You can say a lot of things about Elon Musk, but you can't say he lets the grass grow under his feet. The serial entrepreneur has spearheaded a string of successful projects over the past two decades, including PayPal, Tesla Motors, and SpaceX.
In 2013, though, Musk unveiled something completely new -- a public transportation concept he called the "Hyperloop". Critics scoffed that it was completely unfeasible, and some went so far as to accuse the man of being a dilettante. Even Musk himself said that the Hyperloop was an ambitious endeavor and that he wouldn't have much time to devote to it.
But here's the funny thing: that wacky, weird, moonshot of a mass-transit project could be just what Tesla Motors needs to upend Texas' strict franchise laws and start making headway in the Lone Star State.
Yesterday, Musk was in Austin, discussing a wide range of topics related to Texas, technology, and future developments. And while Texas clearly lost the battle for Tesla's first gigafactory, Musk floated the idea of constructing a test track for the Hyperloop there. He also published this tweet:
Do you hear that popping noise? That's the sound of Texas' economic development officials opening bottles of champagne to celebrate impending investment.
Of course, Tesla reps were quick to point out that Musk's comments weren't part of any bargain, and that the Hyperloop project is entirely independent from Tesla Motors. But c'mon. Musk isn't dumb. He knows what he's doing, and we have a couple of hunches, too:
1. He could be thinking only of the Hyperloop, with plans to addressthe Tesla situation through completely different means. This is pretty unlikely, but it's a possibility.
2. He could be conducting a run-of-the-mill charm offensive. Musk and Texas legislators have had harsh words for one another in the past, so perhaps this is his way of saying, "You know what? Let's start over." Down the line, once the two parties become comfortable with one another, maybe they can return to the topic of Tesla, franchise laws, and possibly, a new gigafactory.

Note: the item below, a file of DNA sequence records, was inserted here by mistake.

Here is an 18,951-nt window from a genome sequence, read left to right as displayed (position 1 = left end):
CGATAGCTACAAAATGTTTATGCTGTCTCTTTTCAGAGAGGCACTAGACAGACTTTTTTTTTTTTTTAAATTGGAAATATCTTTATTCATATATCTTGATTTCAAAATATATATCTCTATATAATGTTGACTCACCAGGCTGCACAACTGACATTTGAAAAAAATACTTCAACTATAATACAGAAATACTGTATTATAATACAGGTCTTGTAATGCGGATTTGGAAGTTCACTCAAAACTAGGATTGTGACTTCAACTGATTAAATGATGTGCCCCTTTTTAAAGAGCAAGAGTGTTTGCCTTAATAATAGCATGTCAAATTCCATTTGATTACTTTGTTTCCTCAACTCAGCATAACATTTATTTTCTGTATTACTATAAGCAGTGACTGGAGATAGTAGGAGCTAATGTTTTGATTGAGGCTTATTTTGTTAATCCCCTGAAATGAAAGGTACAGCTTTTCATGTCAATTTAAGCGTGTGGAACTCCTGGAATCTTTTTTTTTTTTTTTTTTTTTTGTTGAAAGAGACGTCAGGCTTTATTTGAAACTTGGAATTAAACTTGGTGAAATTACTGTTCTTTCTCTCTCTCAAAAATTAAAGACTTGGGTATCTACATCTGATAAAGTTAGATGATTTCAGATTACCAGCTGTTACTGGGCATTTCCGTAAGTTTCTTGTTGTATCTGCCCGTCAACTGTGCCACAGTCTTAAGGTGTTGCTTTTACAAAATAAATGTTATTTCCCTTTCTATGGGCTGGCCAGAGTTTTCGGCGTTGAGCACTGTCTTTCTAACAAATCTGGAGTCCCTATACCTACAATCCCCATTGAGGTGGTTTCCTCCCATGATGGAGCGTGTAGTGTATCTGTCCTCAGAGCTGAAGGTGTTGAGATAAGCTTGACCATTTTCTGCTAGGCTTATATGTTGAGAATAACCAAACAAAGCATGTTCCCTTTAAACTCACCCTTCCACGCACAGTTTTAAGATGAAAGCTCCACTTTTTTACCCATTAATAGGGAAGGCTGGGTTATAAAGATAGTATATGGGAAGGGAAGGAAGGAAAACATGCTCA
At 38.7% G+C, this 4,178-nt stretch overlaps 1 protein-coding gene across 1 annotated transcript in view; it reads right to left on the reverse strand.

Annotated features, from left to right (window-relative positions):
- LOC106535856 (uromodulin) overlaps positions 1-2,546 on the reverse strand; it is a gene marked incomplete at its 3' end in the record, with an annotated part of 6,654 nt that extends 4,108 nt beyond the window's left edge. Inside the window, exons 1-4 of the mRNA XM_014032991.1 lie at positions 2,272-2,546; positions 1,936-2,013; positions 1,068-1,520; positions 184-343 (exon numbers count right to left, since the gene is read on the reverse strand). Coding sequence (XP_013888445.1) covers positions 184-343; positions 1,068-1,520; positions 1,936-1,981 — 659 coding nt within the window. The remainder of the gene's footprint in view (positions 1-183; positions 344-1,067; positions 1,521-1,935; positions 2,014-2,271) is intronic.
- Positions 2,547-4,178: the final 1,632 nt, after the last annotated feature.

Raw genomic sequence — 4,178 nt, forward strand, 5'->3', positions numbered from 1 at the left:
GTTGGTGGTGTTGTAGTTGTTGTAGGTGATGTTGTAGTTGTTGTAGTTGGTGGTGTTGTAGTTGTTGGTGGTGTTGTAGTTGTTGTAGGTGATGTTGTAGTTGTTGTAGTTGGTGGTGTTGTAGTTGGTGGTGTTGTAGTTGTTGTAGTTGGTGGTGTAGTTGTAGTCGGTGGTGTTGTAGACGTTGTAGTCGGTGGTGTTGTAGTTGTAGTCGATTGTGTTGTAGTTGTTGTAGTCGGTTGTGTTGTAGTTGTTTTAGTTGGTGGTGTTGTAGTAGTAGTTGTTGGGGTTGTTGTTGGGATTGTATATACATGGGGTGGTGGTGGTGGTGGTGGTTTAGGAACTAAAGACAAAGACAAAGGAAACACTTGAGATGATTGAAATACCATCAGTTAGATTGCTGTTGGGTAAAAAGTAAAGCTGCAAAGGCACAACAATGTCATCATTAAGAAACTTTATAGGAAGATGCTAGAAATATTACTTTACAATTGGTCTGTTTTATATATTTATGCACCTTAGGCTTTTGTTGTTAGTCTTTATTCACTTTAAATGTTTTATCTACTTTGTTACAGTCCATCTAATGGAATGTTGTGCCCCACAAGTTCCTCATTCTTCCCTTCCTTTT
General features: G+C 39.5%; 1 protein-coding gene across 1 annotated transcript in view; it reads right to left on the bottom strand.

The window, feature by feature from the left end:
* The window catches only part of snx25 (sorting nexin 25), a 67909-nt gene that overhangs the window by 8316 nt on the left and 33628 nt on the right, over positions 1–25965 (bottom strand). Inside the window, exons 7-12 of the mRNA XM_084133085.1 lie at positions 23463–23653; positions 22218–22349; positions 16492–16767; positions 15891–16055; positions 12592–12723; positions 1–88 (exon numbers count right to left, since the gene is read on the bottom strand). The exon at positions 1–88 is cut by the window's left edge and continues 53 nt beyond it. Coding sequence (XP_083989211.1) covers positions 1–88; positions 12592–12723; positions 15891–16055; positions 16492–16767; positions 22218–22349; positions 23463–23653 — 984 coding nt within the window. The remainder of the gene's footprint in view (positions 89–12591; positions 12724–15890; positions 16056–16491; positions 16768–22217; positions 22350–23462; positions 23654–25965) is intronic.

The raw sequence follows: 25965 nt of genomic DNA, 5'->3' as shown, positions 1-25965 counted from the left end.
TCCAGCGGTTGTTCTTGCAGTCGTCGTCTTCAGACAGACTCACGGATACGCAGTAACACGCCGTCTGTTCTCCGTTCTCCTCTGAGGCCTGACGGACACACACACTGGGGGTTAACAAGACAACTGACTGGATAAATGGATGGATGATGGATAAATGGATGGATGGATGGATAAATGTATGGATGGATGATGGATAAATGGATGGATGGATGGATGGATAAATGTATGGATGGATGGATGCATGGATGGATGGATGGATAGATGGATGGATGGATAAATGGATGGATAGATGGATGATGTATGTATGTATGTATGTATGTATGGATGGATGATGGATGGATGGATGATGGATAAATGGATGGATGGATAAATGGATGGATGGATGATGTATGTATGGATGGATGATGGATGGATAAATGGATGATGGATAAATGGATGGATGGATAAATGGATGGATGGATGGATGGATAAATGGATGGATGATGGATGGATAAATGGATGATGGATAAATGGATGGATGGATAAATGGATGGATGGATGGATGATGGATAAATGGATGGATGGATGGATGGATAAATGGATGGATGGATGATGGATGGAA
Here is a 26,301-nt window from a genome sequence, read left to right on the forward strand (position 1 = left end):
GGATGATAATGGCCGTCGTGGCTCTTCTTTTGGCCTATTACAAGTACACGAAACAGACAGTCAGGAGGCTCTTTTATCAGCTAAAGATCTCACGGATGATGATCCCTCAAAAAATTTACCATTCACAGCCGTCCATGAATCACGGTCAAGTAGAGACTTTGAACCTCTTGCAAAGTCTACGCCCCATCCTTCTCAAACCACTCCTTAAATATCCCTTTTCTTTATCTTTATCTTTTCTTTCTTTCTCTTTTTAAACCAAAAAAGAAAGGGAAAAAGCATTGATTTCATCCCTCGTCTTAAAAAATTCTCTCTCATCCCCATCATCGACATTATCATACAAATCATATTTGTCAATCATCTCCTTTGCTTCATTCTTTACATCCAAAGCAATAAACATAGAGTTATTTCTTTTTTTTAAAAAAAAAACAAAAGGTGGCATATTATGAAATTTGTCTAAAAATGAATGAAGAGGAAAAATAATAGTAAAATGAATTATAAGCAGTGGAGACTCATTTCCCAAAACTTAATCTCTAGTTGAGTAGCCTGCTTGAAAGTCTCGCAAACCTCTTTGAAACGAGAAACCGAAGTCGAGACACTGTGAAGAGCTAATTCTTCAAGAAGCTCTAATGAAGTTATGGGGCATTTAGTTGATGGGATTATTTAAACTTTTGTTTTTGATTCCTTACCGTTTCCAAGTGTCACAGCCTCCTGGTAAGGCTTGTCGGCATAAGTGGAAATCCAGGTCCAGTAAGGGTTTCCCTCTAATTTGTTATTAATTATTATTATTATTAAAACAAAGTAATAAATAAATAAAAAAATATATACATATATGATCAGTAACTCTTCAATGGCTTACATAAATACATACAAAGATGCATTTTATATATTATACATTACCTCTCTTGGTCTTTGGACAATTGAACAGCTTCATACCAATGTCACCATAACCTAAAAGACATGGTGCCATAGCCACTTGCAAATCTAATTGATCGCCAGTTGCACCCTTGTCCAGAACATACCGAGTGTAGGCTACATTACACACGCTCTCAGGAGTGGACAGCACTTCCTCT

3. He could be preparing to bargain. Using phrases like "Most likely in Texas" makes it clear that Musk is inclined to establish a foothold in the state, but only if conditions are right. To ensure that they are, he could bring legislators and other officials to the table for a few rounds of hardball.
We only know Musk by reputation, but it's readily apparent that he's a smooth operator. He knows that he's hot property right now -- respected, well-liked, moneyed -- and that many cities, states, and countries would love to have his business.
He also knows that states like Texas are important places to sell Tesla's lineup of electric cars. And he's all-too-aware that Texas' network of auto dealers are putting up a lot of resistance, doing everything they can to maintain the strength of the franchise laws that have kept Tesla largely out of Texas.
When Musk debuted the Hyperloop a year-and-a-half ago, we don't know if he envisioned a day when it would become a bargaining chip in his fight against franchise laws. But no doubt, the thought has crossed his mind now. Whether he plans to use it directly or discreetly, we can't say, but we'd be surprised if he left such a powerful weapon in its holster. This is Texas we're talking about, after all.